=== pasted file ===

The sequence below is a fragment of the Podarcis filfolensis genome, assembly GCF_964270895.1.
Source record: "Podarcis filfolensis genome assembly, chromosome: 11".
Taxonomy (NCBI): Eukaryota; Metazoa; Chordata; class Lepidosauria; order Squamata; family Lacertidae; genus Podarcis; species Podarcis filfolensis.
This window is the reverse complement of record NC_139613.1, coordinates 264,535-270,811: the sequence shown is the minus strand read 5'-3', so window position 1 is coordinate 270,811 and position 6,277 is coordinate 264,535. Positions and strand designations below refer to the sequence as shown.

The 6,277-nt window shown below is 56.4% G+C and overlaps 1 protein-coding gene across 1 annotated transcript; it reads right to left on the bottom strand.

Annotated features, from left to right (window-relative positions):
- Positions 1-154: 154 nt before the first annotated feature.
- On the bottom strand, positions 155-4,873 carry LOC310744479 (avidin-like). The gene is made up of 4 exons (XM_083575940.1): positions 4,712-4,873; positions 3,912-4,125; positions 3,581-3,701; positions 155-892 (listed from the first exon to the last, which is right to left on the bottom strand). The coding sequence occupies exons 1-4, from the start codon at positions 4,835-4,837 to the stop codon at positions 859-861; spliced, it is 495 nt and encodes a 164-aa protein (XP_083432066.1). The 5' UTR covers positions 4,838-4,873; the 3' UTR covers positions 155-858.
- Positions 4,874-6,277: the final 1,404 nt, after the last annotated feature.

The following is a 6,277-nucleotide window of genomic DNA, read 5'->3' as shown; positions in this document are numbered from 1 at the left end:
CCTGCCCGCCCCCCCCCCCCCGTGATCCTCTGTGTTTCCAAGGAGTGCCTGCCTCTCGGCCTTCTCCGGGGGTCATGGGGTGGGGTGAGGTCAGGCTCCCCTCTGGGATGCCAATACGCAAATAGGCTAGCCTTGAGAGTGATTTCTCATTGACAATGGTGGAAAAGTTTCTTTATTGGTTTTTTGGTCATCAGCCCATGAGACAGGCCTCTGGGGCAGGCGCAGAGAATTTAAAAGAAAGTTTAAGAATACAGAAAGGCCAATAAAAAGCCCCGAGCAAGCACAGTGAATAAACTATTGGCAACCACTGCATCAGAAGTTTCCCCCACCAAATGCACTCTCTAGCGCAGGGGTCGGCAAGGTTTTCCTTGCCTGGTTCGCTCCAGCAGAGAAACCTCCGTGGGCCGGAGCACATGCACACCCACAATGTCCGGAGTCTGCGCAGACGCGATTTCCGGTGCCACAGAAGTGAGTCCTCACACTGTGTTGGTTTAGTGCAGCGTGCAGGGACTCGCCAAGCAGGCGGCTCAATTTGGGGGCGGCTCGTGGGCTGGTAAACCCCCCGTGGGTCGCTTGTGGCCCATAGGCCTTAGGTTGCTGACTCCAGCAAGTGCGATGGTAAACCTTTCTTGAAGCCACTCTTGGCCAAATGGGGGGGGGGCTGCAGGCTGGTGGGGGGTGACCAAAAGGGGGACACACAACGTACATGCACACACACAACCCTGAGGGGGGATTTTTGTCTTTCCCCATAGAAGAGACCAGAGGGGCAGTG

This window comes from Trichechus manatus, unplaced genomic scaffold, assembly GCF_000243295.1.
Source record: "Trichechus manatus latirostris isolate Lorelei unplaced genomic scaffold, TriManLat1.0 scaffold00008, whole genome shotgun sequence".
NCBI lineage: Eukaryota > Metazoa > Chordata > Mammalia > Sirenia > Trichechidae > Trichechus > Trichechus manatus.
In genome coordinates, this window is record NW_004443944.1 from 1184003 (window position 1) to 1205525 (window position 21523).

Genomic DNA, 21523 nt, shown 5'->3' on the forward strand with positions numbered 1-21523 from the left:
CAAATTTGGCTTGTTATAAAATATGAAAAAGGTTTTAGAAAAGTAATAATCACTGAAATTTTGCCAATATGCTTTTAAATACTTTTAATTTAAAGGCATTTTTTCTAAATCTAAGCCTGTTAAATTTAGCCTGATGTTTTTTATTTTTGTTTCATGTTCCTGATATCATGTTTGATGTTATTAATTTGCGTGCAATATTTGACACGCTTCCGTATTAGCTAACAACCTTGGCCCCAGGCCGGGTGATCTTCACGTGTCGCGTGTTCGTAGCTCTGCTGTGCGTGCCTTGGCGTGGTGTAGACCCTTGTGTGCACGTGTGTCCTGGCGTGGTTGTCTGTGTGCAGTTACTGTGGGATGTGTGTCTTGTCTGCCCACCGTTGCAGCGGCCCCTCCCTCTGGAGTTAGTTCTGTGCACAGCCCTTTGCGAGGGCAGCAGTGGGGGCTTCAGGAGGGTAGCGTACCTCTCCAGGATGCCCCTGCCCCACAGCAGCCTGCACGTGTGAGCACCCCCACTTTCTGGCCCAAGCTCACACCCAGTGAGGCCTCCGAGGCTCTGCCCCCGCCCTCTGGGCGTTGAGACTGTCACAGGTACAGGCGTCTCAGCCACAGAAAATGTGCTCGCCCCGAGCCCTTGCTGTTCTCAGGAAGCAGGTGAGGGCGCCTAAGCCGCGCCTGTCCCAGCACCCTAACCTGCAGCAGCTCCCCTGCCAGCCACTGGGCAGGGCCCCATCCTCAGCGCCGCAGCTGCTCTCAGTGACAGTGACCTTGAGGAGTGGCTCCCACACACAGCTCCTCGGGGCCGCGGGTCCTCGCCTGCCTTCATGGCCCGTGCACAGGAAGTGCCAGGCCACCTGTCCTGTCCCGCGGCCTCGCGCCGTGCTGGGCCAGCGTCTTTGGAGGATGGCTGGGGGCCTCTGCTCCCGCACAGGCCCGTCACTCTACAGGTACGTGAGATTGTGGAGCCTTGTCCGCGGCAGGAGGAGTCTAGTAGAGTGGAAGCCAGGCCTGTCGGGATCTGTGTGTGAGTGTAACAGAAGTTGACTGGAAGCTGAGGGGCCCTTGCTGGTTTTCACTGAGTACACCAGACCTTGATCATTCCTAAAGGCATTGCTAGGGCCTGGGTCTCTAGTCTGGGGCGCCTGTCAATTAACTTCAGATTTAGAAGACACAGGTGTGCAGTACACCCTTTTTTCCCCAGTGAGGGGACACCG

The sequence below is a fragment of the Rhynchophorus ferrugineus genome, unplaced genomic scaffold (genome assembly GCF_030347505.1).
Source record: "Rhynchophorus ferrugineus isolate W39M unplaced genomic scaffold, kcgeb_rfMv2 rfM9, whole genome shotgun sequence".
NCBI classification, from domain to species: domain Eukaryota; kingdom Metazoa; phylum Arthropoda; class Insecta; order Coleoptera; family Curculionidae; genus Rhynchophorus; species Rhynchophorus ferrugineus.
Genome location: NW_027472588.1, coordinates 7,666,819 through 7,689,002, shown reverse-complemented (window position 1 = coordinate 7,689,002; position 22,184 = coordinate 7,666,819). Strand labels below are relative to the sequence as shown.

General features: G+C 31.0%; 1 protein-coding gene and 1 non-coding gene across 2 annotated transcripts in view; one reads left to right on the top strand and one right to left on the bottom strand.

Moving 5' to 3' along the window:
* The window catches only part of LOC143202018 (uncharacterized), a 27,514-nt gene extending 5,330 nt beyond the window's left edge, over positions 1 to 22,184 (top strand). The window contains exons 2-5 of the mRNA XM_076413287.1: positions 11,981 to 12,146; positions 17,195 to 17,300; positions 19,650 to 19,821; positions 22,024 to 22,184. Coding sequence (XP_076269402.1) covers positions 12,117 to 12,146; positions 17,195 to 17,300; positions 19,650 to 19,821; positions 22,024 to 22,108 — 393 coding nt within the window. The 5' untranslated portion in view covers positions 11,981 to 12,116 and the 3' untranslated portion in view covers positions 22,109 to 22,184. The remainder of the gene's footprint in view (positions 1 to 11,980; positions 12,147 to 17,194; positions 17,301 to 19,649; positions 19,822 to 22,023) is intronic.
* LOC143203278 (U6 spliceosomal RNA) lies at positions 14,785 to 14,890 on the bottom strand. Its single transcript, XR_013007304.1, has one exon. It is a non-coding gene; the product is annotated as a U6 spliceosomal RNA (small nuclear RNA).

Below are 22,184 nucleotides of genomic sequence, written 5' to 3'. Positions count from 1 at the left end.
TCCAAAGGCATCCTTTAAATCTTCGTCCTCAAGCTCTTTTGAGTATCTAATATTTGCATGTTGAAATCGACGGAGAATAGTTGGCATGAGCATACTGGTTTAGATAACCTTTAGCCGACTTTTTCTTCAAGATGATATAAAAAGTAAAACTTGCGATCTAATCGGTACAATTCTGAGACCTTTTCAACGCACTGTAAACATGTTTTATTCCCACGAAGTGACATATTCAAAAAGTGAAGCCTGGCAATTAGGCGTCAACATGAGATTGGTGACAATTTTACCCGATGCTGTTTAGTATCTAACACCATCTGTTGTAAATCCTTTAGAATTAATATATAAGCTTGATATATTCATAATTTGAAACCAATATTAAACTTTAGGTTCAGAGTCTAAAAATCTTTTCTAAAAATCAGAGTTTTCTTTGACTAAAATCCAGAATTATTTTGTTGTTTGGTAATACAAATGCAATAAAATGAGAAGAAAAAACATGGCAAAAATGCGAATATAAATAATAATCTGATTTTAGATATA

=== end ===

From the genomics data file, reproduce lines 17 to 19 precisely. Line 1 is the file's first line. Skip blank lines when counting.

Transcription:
CAAATTTGGCTTGTTATAAAATATGAAAAAGGTTTTAGAAAAGTAATAATCACTGAAATTTTGCCAATATGCTTTTAAATACTTTTAATTTAAAGGCATTTTTTCTAAATCTAAGCCTGTTAAATTTAGCCTGATGTTTTTTATTTTTGTTTCATGTTCCTGATATCATGTTTGATGTTATTAATTTGCGTGCAATATTTGACACGCTTCCGTATTAGCTAACAACCTTGGCCCCAGGCCGGGTGATCTTCACGTGTCGCGTGTTCGTAGCTCTGCTGTGCGTGCCTTGGCGTGGTGTAGACCCTTGTGTGCACGTGTGTCCTGGCGTGGTTGTCTGTGTGCAGTTACTGTGGGATGTGTGTCTTGTCTGCCCACCGTTGCAGCGGCCCCTCCCTCTGGAGTTAGTTCTGTGCACAGCCCTTTGCGAGGGCAGCAGTGGGGGCTTCAGGAGGGTAGCGTACCTCTCCAGGATGCCCCTGCCCCACAGCAGCCTGCACGTGTGAGCACCCCCACTTTCTGGCCCAAGCTCACACCCAGTGAGGCCTCCGAGGCTCTGCCCCCGCCCTCTGGGCGTTGAGACTGTCACAGGTACAGGCGTCTCAGCCACAGAAAATGTGCTCGCCCCGAGCCCTTGCTGTTCTCAGGAAGCAGGTGAGGGCGCCTAAGCCGCGCCTGTCCCAGCACCCTAACCTGCAGCAGCTCCCCTGCCAGCCACTGGGCAGGGCCCCATCCTCAGCGCCGCAGCTGCTCTCAGTGACAGTGACCTTGAGGAGTGGCTCCCACACACAGCTCCTCGGGGCCGCGGGTCCTCGCCTGCCTTCATGGCCCGTGCACAGGAAGTGCCAGGCCACCTGTCCTGTCCCGCGGCCTCGCGCCGTGCTGGGCCAGCGTCTTTGGAGGATGGCTGGGGGCCTCTGCTCCCGCACAGGCCCGTCACTCTACAGGTACGTGAGATTGTGGAGCCTTGTCCGCGGCAGGAGGAGTCTAGTAGAGTGGAAGCCAGGCCTGTCGGGATCTGTGTGTGAGTGTAACAGAAGTTGACTGGAAGCTGAGGGGCCCTTGCTGGTTTTCACTGAGTACACCAGACCTTGATCATTCCTAAAGGCATTGCTAGGGCCTGGGTCTCTAGTCTGGGGCGCCTGTCAATTAACTTCAGATTTAGAAGACACAGGTGTGCAGTACACCCTTTTTTCCCCAGTGAGGGGACACCG

The sequence below is a fragment of the Rhynchophorus ferrugineus genome, unplaced genomic scaffold (genome assembly GCF_030347505.1).
Source record: "Rhynchophorus ferrugineus isolate W39M unplaced genomic scaffold, kcgeb_rfMv2 rfM9, whole genome shotgun sequence".